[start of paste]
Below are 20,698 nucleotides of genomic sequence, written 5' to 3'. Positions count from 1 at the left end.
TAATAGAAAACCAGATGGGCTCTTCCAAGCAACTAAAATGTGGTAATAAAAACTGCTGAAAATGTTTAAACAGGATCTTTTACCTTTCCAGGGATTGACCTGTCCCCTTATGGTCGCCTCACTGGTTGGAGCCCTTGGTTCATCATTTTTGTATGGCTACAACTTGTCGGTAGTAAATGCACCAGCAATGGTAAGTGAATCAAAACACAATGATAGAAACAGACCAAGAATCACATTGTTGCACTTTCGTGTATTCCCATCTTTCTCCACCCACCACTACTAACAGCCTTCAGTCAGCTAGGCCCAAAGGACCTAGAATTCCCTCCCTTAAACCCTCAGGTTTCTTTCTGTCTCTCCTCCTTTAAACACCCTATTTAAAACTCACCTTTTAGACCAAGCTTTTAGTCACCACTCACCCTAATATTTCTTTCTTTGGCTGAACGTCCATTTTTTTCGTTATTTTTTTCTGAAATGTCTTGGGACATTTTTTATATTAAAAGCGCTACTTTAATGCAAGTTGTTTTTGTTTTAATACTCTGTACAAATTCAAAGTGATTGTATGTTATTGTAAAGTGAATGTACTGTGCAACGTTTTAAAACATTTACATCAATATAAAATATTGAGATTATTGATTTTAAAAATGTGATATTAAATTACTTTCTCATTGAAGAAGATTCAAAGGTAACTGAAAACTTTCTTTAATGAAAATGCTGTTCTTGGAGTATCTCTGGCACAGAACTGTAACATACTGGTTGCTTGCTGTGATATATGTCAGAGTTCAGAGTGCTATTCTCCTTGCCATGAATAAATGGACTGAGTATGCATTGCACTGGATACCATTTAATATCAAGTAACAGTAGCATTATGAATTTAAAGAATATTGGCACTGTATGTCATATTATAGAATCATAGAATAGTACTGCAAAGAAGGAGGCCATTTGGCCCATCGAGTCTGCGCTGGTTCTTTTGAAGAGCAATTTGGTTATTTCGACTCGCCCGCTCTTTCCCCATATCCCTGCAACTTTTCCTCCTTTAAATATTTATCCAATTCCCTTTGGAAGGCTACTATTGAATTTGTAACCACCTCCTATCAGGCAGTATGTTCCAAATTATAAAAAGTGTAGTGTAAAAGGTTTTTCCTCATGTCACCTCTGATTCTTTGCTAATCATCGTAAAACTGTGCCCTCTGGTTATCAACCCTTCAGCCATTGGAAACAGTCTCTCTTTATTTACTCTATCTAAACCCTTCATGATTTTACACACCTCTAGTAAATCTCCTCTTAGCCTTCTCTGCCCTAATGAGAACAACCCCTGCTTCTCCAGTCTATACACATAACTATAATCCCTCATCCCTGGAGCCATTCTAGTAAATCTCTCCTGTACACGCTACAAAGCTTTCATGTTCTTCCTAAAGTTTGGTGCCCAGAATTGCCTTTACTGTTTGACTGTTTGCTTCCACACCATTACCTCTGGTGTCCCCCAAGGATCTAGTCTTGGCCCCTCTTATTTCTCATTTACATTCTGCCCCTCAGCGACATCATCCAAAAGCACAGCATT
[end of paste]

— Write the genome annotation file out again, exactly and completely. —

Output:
Below are 20,698 nucleotides of genomic sequence, written 5' to 3'. Positions count from 1 at the left end.
TAATAGAAAACCAGATGGGCTCTTCCAAGCAACTAAAATGTGGTAATAAAAACTGCTGAAAATGTTTAAACAGGATCTTTTACCTTTCCAGGGATTGACCTGTCCCCTTATGGTCGCCTCACTGGTTGGAGCCCTTGGTTCATCATTTTTGTATGGCTACAACTTGTCGGTAGTAAATGCACCAGCAATGGTAAGTGAATCAAAACACAATGATAGAAACAGACCAAGAATCACATTGTTGCACTTTCGTGTATTCCCATCTTTCTCCACCCACCACTACTAACAGCCTTCAGTCAGCTAGGCCCAAAGGACCTAGAATTCCCTCCCTTAAACCCTCAGGTTTCTTTCTGTCTCTCCTCCTTTAAACACCCTATTTAAAACTCACCTTTTAGACCAAGCTTTTAGTCACCACTCACCCTAATATTTCTTTCTTTGGCTGAACGTCCATTTTTTTCGTTATTTTTTTCTGAAATGTCTTGGGACATTTTTTATATTAAAAGCGCTACTTTAATGCAAGTTGTTTTTGTTTTAATACTCTGTACAAATTCAAAGTGATTGTATGTTATTGTAAAGTGAATGTACTGTGCAACGTTTTAAAACATTTACATCAATATAAAATATTGAGATTATTGATTTTAAAAATGTGATATTAAATTACTTTCTCATTGAAGAAGATTCAAAGGTAACTGAAAACTTTCTTTAATGAAAATGCTGTTCTTGGAGTATCTCTGGCACAGAACTGTAACATACTGGTTGCTTGCTGTGATATATGTCAGAGTTCAGAGTGCTATTCTCCTTGCCATGAATAAATGGACTGAGTATGCATTGCACTGGATACCATTTAATATCAAGTAACAGTAGCATTATGAATTTAAAGAATATTGGCACTGTATGTCATATTATAGAATCATAGAATAGTACTGCAAAGAAGGAGGCCATTTGGCCCATCGAGTCTGCGCTGGTTCTTTTGAAGAGCAATTTGGTTATTTCGACTCGCCCGCTCTTTCCCCATATCCCTGCAACTTTTCCTCCTTTAAATATTTATCCAATTCCCTTTGGAAGGCTACTATTGAATTTGTAACCACCTCCTATCAGGCAGTATGTTCCAAATTATAAAAAGTGTAGTGTAAAAGGTTTTTCCTCATGTCACCTCTGATTCTTTGCTAATCATCGTAAAACTGTGCCCTCTGGTTATCAACCCTTCAGCCATTGGAAACAGTCTCTCTTTATTTACTCTATCTAAACCCTTCATGATTTTACACACCTCTAGTAAATCTCCTCTTAGCCTTCTCTGCCCTAATGAGAACAACCCCTGCTTCTCCAGTCTATACACATAACTATAATCCCTCATCCCTGGAGCCATTCTAGTAAATCTCTCCTGTACACGCTACAAAGCTTTCATGTTCTTCCTAAAGTTTGGTGCCCAGAATTGCCTTTACTGTTTGACTGTTTGCTTCCACACCATTACCTCTGGTGTCCCCCAAGGATCTAGTCTTGGCCCCTCTTATTTCTCATTTACATTCTGCCCCTCAGCGACATCATCCAAAAGCACAGCATT